Title of Artwork: “The Duke of Wellington”
Artwork by Francisco Goya
Year Created 1812-1814
Summary of The Duke of Wellington
Arthur Wellesley, Initially Duke of Wellington, was painted by Francisco Goya for the duration of his time as a British standard serving in the Peninsular War in Spain. Right after Wellington’s arrival into Madrid in 1812, Goya began portray this image of him as an earl carrying a crimson uniform and the Peninsular Medal. Later on, in 1814, the artist altered it to contain the Get of the Golden Fleece, Armed forces Gold Cross with 3 clasps, and a comprehensive black outfit with gold braid (the two of which Wellington had been awarded in the interim).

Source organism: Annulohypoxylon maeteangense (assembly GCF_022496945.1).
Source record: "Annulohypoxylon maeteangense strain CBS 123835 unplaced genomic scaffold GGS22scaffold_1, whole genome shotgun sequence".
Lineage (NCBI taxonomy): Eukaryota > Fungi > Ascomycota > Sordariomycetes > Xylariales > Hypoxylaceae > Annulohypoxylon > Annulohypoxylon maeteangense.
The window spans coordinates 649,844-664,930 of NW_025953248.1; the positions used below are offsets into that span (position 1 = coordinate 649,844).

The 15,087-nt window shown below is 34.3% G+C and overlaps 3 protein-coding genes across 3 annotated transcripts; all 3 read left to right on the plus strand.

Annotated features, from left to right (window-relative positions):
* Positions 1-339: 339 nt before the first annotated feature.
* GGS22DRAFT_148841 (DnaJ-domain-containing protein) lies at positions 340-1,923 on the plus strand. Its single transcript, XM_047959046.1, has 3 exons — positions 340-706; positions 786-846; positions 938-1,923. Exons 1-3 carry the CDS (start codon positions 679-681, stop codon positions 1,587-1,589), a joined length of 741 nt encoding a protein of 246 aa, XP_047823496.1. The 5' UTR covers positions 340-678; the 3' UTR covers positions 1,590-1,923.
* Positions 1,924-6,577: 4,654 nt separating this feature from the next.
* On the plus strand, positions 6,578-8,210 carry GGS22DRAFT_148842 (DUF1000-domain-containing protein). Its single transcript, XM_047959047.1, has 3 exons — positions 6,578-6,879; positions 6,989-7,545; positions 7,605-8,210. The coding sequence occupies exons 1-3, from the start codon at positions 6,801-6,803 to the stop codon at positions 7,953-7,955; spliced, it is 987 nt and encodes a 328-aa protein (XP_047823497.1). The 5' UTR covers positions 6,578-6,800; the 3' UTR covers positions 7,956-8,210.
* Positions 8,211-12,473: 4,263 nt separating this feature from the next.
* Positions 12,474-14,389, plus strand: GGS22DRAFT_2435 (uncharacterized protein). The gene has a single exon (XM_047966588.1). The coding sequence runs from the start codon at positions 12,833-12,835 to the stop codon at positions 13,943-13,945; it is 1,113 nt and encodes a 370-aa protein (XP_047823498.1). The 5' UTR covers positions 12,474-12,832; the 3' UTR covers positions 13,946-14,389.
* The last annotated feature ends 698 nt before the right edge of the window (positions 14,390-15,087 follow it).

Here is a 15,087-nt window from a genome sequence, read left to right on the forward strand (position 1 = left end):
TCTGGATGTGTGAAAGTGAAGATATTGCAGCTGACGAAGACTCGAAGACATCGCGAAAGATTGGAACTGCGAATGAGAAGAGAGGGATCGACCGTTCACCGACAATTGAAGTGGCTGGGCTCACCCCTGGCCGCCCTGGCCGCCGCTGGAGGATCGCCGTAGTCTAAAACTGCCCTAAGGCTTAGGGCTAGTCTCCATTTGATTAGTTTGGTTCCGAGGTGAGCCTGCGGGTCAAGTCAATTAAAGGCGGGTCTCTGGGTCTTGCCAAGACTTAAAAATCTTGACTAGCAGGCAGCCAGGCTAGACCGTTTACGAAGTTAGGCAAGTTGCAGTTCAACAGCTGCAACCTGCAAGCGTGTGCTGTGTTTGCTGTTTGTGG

All About The Duke of Wellington
Auctioned in 1961 by the 11th Duke of Leeds, it sold for $140,000 to a collector in New York Metropolis.
To Wrightsman’s proposal, the Wolfson Foundation donated $100,000 and the govt added a unique Treasury grant of $40,000, ensuing in the painting’s acquisition and its initially general public exhibit at the Nationwide Gallery in London.
It was stolen on August 21, 1961, 19 times immediately after it was documented missing.
The photo and its body were later on retrieved and Kempton Bunton admitted to thieving them in July 1965.
In the wake of a large-profile demo in which Jeremy Hutchinson, QC represented Bunton, the jury dominated the artist not guilty of theft but convicted of theft of the body.
Dr. No, a 1962 James Bond film, showcased a reference to the robbery. While at Dr. Julius No’s lair, the picture was displayed, hinting that he experienced stolen it.